9. Hi, Nancy. After my second recurrence, I was terribly fearful my cancer would return. I wanted to be scanned often because I believed catching a stage IV diagnosis “early” –there is that word again– would give me a better chance of surviving longer. (I have learned that isn’t typically the case. Turns out you just know you have the disease longer–lead time bias.) When my oncologist decided not to scan me anymore, I was mad. After all the chemo and radiation I had received, his telling me he wanted to limit my exposure to more radiation I thought were words stated simply to stop my asking about it. I figured he also knew my insurance wouldn’t agree to another scan. I soon decided that waiting for symptoms was going to be the only recommendation for me and others like me because if stage IV happens, I am screwed so scans no longer mattered. Within the 3 year time span that Her 2 positive is known to recur, there it was: a swollen lymph node at the base of my neck.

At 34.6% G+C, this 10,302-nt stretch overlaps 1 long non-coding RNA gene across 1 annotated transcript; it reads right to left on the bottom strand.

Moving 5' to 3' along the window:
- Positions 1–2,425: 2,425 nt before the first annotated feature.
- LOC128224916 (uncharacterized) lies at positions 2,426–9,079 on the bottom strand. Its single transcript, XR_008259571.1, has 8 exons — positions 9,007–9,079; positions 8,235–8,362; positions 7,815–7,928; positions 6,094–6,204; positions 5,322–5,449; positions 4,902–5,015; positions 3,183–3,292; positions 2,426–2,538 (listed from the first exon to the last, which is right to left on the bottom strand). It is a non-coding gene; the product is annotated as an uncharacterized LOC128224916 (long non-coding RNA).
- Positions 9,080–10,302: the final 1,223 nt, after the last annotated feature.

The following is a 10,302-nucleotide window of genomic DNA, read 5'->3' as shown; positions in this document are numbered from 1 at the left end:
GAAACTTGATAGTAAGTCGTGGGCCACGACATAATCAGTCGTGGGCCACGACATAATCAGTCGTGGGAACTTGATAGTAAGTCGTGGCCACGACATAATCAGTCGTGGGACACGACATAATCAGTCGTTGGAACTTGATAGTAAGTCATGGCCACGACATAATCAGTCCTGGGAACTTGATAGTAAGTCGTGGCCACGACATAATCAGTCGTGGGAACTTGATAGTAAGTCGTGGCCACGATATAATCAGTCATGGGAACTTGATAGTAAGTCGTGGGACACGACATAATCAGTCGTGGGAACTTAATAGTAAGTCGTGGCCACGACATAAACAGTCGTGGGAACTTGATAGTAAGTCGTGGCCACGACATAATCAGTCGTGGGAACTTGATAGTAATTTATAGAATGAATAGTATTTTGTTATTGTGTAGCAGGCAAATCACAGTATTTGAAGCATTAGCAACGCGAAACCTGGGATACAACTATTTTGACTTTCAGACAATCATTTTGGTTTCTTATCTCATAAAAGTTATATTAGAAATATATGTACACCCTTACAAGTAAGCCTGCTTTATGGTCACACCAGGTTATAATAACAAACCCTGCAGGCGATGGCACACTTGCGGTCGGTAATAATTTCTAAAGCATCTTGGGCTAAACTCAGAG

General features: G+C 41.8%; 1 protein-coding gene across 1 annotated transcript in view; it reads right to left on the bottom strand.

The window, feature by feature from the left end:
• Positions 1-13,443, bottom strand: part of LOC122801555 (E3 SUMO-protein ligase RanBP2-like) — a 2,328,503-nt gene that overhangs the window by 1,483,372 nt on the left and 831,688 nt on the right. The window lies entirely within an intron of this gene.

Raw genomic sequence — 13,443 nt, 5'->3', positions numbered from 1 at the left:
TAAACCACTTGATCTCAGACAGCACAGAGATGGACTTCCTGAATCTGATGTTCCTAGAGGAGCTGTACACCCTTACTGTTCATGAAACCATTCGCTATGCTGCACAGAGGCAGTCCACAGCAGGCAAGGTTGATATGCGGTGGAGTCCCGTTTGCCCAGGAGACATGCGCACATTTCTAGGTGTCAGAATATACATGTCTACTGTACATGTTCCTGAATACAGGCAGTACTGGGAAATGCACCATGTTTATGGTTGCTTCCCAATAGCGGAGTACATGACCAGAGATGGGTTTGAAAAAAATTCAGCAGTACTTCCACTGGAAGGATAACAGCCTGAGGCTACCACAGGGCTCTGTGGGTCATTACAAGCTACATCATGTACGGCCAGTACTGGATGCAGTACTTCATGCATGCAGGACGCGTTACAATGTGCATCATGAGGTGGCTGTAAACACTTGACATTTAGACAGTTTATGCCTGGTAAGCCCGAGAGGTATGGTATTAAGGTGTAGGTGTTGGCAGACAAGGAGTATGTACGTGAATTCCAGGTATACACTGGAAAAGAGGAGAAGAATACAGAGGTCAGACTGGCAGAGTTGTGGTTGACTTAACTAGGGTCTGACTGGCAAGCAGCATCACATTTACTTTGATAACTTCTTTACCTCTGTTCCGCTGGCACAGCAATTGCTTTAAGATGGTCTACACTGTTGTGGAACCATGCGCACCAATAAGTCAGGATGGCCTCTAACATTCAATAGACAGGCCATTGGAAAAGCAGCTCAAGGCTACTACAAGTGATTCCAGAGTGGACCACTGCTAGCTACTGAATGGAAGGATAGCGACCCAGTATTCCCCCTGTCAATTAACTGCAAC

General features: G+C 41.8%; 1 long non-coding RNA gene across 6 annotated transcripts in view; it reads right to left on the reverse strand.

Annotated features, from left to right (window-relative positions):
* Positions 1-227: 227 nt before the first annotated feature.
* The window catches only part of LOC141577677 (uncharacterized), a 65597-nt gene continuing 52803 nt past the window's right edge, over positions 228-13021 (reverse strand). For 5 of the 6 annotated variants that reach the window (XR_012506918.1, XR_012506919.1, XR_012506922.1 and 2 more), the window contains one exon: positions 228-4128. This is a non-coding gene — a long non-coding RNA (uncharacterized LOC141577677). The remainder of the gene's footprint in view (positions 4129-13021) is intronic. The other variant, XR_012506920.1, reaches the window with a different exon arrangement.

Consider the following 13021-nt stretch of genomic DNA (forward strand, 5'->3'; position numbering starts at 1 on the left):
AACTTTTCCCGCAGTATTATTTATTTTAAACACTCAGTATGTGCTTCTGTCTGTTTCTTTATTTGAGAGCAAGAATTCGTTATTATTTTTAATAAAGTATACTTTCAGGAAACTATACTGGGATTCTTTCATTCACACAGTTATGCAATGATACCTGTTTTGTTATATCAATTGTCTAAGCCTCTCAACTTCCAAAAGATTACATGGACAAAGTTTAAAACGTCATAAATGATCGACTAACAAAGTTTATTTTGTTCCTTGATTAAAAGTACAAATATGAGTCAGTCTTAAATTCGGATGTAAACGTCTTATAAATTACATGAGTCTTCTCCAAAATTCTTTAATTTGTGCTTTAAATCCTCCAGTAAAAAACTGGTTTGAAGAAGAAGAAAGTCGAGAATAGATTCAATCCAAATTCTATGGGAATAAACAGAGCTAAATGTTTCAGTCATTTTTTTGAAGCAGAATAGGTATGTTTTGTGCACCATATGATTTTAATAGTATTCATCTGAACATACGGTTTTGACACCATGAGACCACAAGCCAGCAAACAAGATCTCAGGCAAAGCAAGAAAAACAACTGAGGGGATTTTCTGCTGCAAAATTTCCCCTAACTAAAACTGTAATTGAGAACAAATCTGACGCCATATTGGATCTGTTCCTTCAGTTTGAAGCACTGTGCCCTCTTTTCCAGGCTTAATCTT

The advice I would give for coping with stage IV is to keep setting goals. It might be to finish that quilt you started years ago, to write that book you have wanted to write but kept putting it off for so many reasons, become an advocate, volunteer, or organize every single room in the place of which you live so everything is the way you want it before you no longer can. I have pets, but if you don’t, consider a puppy. Find something, anything, that you must get out of bed to do because it means something to you, and because that goal must be done before you can’t. Hide under those blankets for a while, I did, but then set those goals and get to work.